This study aims to investigate the effect of consolidation shear stress magnitude on the shear behaviour and noncoaxiality of soils. In previous drained bi-directional simple shear test on Leighton Buzzard sand, it is showed that the level of non-coaxiality, which is indicated by the angle difference between the principal axes of stresses and the corresponding principal axes of strain rate tensors, is increased by increasing angle difference between the direction of consolidation shear stress and...
Data from: Impact of person-centred care training and person-centred activities on quality of life, agitation, and antipsychotic use in people with dementia living in nursing homes: a cluster-randomised controlled trialClive Ballard, Anne Corbett, Martin Orrell, Gareth Williams, Esme Moniz-Cook, Renee Romeo, Bob Woods, Lucy Garrod, Ingelin Testad, Barbara Woodward-Carlton, Jennifer Wenborn, Martin Knapp & Jane Fossey
Background: Agitation is a common, challenging symptom affecting large numbers of people with dementia and impacting on quality of life (QoL). There is an urgent need for evidence-based, cost-effective psychosocial interventions to improve these outcomes, particularly in the absence of safe, effective pharmacological therapies. This study aimed evaluate the efficacy of a person-centered care and psychosocial intervention (WHELD) on QoL, agitation and antipsychotic use in people with dementia living in nursing homes, and to determine...
Aim Range-restricted species are of high conservation concern, and the way in which they interact with more widespread species has implications for their persistence. Here, we determine how the specialization of mutualistic interactions varies with respect to the geographic range size of plants and pollinators and assess how they respond to the introduction of the alien honeybee. We also compare network characteristics (connectance, specialization and nestedness) between an invaded low mountain and non-invaded high mountain...
Strong reciprocity explains prosocial cooperation by the presence of individuals who incur costs to help those who helped them (‘strong positive reciprocity’) and to punish those who wronged them (‘strong negative reciprocity’). Theories of social preferences predict that in contrast to ‘strong reciprocators’, self-regarding people cooperate and punish only if there are sufficient future benefits. Here, we test this prediction in a two-stage design. First, participants are classified according to their disposition towards strong positive...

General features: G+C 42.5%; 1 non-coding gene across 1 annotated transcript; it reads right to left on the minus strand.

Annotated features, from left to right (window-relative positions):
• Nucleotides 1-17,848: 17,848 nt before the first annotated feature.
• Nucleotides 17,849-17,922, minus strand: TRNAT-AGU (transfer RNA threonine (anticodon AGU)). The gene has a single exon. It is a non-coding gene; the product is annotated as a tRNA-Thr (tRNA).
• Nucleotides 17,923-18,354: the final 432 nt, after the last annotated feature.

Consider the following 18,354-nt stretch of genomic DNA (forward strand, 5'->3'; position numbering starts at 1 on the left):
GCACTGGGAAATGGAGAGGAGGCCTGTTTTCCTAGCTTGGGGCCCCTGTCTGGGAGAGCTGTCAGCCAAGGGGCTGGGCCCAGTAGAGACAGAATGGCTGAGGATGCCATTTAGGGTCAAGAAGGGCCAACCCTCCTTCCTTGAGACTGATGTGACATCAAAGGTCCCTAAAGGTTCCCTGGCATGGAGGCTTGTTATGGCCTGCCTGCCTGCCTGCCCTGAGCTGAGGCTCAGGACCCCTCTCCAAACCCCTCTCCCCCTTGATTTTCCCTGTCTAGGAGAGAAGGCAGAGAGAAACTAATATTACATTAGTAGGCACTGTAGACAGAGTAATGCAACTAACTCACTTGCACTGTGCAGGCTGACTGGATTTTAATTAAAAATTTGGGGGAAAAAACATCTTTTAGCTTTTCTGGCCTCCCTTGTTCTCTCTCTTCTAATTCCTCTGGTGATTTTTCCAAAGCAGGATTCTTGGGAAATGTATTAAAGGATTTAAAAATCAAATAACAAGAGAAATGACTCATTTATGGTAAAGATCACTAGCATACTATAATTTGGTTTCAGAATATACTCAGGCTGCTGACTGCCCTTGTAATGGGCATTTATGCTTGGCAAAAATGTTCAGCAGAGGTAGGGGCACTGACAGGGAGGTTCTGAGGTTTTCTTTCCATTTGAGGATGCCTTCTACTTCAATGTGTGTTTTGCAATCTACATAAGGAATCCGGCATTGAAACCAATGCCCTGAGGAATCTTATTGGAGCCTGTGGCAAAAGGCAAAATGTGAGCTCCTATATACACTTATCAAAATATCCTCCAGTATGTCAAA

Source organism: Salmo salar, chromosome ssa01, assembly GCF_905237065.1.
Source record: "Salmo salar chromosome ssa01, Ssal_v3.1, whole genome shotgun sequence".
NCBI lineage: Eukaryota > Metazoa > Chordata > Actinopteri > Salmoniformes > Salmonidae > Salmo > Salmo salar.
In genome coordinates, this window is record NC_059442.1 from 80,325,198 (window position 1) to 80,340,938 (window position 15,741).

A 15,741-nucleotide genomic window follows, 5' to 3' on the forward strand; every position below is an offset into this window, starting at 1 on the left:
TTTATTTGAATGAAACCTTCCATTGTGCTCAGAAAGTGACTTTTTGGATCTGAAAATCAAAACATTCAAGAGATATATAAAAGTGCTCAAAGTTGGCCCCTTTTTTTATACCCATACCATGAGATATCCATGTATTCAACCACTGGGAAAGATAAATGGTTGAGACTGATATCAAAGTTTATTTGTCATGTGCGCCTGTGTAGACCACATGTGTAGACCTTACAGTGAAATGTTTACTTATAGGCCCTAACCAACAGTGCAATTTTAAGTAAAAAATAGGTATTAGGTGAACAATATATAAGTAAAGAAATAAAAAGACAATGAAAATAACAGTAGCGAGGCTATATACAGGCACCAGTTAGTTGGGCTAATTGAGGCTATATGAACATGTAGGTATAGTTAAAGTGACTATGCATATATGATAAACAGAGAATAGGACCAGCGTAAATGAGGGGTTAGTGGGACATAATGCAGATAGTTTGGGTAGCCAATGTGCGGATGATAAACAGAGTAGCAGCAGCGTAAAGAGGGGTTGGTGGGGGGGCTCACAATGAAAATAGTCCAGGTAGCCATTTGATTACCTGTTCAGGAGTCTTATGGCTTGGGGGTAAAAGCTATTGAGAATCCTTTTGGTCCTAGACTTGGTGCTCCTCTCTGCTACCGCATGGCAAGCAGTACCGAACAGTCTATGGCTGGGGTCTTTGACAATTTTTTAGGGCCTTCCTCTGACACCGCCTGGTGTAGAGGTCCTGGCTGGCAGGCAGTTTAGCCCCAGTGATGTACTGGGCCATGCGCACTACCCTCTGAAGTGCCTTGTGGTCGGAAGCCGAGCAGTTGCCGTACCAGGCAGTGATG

Data from: Community-wide scan identifies fish species associated with coral reef services across the Indo-PacificEva Maire, Sébastien Villéger, Nicholas A.J. Graham, Andrew S. Hoey, Joshua Cinner, Sebastian C.A. Ferse, Catherine Aliaume, David J. Booth, David A. Feary, Michel Kulbicki, Stuart A. Sandin, Laurent Vigliola, David Mouillot & Sebastian C. A. Ferse
Determining whether many functionally complementary species or only a subset of key species are necessary to maintain ecosystem functioning and services is a critical question in community ecology and biodiversity conservation. Identifying such key species remains challenging, especially in the tropics where many species co-occur and can potentially support the same or different processes. Here, we developed a new community-wide scan (CWS) approach, analogous to the genome-wide scan, to identify fish species that significantly contribute,...
A Bayesian method of evaluating discomfort due to glare: The effect of order bias from a large glare sourceToby Cheung, Michael Kent, Stefano Schiavon & Aleksandra Lipczyńska
to be confrim
A major uncertainty in estimating energy budgets and population densities of extinct animals is the carrying capacity of their ecosystems, constrained by net primary productivity (NPP) and its digestible energy content. The hypothesis that increases in NPP due to elevated atmospheric CO2 contributed to the unparalleled size of the sauropods has recently been rejected, based on modern studies on herbivorous insects that imply a general, negative correlation of diet quality and increasing CO2. However, the...